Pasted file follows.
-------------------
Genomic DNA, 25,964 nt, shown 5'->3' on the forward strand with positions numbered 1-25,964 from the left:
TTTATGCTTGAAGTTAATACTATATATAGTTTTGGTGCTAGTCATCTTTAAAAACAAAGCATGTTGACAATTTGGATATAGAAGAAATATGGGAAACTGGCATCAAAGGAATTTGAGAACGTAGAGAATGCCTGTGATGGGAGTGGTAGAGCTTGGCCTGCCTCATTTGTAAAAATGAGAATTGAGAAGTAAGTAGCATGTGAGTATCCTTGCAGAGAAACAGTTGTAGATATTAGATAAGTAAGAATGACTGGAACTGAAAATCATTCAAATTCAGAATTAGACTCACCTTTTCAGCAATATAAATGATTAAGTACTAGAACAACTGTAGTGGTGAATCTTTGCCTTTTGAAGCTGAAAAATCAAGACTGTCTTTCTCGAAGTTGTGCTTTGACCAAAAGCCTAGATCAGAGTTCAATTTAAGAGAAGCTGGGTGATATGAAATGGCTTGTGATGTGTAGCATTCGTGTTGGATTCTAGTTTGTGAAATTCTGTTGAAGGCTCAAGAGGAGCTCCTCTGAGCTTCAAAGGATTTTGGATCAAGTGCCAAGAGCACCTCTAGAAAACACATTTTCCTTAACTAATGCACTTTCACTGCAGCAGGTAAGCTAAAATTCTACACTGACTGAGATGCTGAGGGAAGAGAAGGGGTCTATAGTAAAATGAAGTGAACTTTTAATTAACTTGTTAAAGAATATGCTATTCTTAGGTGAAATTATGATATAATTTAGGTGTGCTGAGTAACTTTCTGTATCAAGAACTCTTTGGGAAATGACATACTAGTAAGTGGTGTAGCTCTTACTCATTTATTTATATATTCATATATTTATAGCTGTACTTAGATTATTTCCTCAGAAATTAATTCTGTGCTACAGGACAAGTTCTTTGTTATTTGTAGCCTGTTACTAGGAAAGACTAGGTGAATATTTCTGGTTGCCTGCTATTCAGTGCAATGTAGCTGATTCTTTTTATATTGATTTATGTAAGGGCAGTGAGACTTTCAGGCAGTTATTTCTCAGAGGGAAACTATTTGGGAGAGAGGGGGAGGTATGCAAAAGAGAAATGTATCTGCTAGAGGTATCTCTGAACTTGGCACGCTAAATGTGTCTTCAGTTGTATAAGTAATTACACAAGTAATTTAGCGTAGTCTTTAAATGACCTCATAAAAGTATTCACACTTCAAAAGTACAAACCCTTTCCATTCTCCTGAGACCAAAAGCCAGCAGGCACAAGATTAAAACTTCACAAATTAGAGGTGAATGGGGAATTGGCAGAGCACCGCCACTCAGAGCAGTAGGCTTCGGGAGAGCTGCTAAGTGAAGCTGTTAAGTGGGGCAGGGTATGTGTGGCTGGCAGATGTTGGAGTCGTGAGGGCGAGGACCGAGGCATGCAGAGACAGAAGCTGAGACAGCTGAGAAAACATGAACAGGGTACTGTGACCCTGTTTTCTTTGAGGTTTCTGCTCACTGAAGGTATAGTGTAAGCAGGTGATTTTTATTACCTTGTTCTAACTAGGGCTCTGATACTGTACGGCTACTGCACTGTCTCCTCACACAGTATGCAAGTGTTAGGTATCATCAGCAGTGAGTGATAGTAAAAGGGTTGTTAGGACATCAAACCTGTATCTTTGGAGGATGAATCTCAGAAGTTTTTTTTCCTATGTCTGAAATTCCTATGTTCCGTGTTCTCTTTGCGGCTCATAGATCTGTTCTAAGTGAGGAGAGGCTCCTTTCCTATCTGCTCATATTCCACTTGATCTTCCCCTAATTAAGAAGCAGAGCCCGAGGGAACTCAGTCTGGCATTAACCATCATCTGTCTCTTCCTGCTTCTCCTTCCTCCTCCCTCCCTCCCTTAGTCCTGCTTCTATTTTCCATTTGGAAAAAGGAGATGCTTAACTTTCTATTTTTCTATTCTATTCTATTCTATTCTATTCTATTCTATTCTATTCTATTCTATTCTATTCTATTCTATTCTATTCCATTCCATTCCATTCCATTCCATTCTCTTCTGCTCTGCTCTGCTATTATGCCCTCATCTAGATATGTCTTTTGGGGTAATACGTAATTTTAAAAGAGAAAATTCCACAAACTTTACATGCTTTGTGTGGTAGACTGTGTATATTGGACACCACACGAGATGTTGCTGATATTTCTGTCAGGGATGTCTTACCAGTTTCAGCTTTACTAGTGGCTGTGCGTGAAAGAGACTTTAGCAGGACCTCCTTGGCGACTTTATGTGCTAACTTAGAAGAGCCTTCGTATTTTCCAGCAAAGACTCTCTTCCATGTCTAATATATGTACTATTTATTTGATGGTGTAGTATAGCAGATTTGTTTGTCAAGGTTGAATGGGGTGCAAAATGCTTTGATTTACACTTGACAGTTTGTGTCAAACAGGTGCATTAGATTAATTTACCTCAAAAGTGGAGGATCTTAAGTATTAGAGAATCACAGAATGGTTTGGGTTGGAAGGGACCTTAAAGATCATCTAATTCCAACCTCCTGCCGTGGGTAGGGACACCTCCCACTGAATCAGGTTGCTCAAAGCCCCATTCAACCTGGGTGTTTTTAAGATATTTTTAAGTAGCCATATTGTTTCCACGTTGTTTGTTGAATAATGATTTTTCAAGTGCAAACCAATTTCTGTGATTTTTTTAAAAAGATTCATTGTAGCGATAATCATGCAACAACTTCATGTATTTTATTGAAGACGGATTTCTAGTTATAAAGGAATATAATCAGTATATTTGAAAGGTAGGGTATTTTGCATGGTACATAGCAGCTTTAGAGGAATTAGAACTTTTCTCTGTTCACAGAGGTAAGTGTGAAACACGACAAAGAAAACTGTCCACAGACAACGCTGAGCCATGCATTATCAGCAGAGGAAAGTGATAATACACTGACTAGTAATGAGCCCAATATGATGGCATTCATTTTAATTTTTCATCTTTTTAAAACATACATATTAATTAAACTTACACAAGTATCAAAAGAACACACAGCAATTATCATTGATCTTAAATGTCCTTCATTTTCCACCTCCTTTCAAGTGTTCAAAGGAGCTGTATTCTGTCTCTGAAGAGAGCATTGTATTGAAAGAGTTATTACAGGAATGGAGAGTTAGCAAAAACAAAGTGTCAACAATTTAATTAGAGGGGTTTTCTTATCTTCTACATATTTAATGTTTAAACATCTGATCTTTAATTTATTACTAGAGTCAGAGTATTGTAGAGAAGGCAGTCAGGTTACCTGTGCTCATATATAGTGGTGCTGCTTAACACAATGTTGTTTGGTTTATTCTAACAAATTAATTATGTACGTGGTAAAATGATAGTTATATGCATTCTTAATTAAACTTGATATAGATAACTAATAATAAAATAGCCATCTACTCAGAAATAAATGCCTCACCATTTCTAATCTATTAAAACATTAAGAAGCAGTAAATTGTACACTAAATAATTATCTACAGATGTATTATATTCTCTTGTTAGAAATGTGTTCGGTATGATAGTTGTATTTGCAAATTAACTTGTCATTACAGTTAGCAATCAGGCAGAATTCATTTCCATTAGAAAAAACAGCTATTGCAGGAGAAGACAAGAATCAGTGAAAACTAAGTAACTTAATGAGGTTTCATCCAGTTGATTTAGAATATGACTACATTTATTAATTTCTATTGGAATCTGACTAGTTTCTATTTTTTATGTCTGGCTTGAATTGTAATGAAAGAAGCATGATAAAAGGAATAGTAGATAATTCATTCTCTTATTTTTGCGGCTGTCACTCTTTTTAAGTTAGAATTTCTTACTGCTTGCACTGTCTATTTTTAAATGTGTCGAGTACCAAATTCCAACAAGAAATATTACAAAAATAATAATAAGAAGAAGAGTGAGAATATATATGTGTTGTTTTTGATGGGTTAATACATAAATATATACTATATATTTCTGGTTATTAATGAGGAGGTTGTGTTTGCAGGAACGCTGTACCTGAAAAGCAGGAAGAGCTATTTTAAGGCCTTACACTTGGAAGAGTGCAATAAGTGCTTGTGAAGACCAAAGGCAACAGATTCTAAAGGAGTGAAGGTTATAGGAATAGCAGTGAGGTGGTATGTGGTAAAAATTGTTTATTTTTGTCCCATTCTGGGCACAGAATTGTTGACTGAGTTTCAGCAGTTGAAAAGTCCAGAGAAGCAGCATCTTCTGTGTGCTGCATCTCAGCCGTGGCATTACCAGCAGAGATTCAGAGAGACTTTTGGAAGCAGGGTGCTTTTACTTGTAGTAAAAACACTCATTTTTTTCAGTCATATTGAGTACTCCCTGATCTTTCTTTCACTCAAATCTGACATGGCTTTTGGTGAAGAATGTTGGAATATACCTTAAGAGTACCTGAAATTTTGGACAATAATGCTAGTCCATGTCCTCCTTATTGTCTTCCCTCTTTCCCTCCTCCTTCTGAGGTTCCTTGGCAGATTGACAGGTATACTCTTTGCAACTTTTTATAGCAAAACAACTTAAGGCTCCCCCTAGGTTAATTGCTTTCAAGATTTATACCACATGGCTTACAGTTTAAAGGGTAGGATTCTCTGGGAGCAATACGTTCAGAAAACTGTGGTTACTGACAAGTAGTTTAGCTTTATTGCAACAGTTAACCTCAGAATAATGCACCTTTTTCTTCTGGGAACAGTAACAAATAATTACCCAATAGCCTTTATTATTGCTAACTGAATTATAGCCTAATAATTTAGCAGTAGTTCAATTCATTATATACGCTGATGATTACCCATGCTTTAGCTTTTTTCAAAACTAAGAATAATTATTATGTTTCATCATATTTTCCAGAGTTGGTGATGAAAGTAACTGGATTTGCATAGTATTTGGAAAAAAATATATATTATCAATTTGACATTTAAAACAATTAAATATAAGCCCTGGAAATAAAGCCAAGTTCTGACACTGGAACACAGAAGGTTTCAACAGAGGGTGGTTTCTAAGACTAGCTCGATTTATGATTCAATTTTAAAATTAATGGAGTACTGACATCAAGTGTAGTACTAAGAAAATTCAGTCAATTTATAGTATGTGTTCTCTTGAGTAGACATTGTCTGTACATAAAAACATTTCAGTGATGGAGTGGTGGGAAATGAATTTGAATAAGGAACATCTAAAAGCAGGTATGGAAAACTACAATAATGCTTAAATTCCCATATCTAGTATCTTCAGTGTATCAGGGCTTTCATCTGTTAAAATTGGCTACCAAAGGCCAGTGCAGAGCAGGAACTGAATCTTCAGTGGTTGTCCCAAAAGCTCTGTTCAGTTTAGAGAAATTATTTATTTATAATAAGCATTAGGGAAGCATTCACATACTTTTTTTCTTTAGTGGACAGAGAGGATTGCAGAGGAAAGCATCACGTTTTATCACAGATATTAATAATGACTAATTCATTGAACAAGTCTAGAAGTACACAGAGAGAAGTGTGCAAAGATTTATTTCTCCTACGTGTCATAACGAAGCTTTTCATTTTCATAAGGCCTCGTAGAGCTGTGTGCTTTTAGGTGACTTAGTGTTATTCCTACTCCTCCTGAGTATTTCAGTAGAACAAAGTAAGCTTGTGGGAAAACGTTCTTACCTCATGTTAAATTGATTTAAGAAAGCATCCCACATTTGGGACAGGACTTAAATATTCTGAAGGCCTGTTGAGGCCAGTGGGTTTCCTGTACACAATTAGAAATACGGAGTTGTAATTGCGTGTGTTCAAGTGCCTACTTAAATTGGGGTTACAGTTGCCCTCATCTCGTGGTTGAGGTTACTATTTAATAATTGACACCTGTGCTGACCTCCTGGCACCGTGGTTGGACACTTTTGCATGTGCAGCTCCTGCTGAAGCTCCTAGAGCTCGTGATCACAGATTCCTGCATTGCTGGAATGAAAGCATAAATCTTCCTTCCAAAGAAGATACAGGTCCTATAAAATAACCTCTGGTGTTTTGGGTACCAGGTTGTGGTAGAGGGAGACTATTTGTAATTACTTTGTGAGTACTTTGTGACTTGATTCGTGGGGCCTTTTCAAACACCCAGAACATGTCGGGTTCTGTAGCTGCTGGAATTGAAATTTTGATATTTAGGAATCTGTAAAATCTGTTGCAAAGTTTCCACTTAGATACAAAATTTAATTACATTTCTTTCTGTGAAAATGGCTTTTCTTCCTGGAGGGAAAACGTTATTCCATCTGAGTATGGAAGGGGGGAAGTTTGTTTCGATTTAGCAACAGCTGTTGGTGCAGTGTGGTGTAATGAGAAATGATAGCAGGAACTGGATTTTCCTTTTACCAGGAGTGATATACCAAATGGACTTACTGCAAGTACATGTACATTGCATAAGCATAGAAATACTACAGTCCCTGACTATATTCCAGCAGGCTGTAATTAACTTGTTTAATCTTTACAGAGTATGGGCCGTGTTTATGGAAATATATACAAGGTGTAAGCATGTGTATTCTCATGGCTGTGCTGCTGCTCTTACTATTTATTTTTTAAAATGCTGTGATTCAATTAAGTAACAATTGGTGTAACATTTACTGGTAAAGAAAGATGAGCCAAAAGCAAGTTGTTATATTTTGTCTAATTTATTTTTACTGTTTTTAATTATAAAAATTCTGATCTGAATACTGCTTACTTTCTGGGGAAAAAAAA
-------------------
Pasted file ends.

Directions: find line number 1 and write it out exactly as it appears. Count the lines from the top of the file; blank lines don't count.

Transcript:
Genomic DNA, 25,964 nt, shown 5'->3' on the forward strand with positions numbered 1-25,964 from the left: